While GhostTunes' original purpose was to exclusively showcase Brooks' music, Brooks made a push to allow many other artists to sell their music in the online store, allowing it to evolve into an e-commerce site containing more than 10 million songs available for purchase.[6] Fittingly, the first albums available for purchase through the music service were Brooks' entire catalogue, available digitally for the first time, along with the exclusive release of his album, Man Against Machine.[1] GhostTunes remained the only online means by which to purchase Brooks' albums until his 2016 partnership with Amazon.[7] The service's name, "GhostTunes", was derived from founder Brooks' first name, Garth, and his "hosting" of the site ("G-host").[8]

Brooks announced on October 19, 2016, in an interview with Billboard, that he was moving his music to the "Music Unlimited" streaming service from Amazon Music, stating that he was unsure what the future held for GhostTunes. On March 3, 2017, GhostTunes ceased operations and began to redirect to Amazon Music.[3]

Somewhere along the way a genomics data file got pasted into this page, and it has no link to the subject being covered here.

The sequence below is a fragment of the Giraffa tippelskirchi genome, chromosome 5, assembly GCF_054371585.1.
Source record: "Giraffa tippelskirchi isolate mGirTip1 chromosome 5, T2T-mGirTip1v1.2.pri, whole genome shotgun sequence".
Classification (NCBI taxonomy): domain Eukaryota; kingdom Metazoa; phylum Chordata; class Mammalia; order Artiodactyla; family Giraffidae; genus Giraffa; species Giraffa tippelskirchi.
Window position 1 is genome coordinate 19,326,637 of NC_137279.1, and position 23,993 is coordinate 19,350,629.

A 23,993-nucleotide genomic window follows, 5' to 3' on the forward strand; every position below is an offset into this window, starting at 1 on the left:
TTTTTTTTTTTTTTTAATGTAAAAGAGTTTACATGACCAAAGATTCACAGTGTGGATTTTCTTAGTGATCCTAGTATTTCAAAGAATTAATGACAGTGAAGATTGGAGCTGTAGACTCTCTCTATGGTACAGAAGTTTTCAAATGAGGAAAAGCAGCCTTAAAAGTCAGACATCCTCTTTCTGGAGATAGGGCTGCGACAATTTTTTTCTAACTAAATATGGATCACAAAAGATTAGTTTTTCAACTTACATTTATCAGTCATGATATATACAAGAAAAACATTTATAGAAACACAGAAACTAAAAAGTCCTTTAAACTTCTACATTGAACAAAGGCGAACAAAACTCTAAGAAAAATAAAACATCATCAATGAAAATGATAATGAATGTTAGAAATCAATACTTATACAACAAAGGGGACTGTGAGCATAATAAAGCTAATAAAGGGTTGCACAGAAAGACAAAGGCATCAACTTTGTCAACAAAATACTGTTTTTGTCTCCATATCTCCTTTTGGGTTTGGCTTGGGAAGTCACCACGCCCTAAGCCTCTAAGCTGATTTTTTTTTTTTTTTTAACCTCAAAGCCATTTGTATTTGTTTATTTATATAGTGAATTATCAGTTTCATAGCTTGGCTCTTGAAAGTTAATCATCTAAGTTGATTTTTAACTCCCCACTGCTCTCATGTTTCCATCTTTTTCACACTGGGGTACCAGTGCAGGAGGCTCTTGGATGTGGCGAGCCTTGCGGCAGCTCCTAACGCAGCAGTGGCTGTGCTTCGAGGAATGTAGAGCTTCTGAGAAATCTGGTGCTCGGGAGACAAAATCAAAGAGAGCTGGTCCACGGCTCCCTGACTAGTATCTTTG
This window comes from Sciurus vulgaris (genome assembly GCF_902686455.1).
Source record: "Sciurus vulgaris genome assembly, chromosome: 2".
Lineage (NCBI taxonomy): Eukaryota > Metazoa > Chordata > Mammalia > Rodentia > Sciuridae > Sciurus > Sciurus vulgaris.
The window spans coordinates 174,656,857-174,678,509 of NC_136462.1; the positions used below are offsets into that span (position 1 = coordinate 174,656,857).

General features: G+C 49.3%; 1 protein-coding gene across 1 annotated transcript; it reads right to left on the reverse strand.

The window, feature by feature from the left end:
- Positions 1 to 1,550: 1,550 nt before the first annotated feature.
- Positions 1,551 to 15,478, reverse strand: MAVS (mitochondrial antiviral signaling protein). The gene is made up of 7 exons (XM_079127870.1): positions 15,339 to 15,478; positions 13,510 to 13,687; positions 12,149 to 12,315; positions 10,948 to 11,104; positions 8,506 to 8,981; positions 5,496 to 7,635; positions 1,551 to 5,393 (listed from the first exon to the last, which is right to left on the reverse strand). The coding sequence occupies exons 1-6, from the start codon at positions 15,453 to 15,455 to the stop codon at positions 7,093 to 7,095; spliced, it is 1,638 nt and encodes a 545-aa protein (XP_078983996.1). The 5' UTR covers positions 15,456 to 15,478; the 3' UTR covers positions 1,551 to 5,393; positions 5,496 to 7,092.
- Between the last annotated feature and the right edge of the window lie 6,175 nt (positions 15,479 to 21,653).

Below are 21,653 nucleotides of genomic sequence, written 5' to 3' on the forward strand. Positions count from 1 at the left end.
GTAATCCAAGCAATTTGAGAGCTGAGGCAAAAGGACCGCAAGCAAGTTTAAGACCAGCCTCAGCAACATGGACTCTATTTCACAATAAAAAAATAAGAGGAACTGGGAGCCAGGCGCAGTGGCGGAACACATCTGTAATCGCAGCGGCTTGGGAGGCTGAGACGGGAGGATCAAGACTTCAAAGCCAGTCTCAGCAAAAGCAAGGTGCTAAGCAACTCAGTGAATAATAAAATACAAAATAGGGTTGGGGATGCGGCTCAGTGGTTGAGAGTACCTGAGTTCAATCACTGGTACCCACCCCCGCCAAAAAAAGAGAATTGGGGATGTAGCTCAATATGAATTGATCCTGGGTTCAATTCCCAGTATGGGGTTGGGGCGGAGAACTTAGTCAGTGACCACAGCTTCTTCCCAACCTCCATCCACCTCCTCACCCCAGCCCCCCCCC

Clients[edit]

Desktop[edit]

GhostTunes featured an online music store and library. The library consisted of all songs and albums purchased via the GhostTunes store, available for listening immediately after download within the application. Purchased and downloaded music could also be synced directly with a user's iTunes, creating a cross-platform library.[9]

Mobile[edit]

Garth Brooks' catalogue shown on GhostTunes for iOS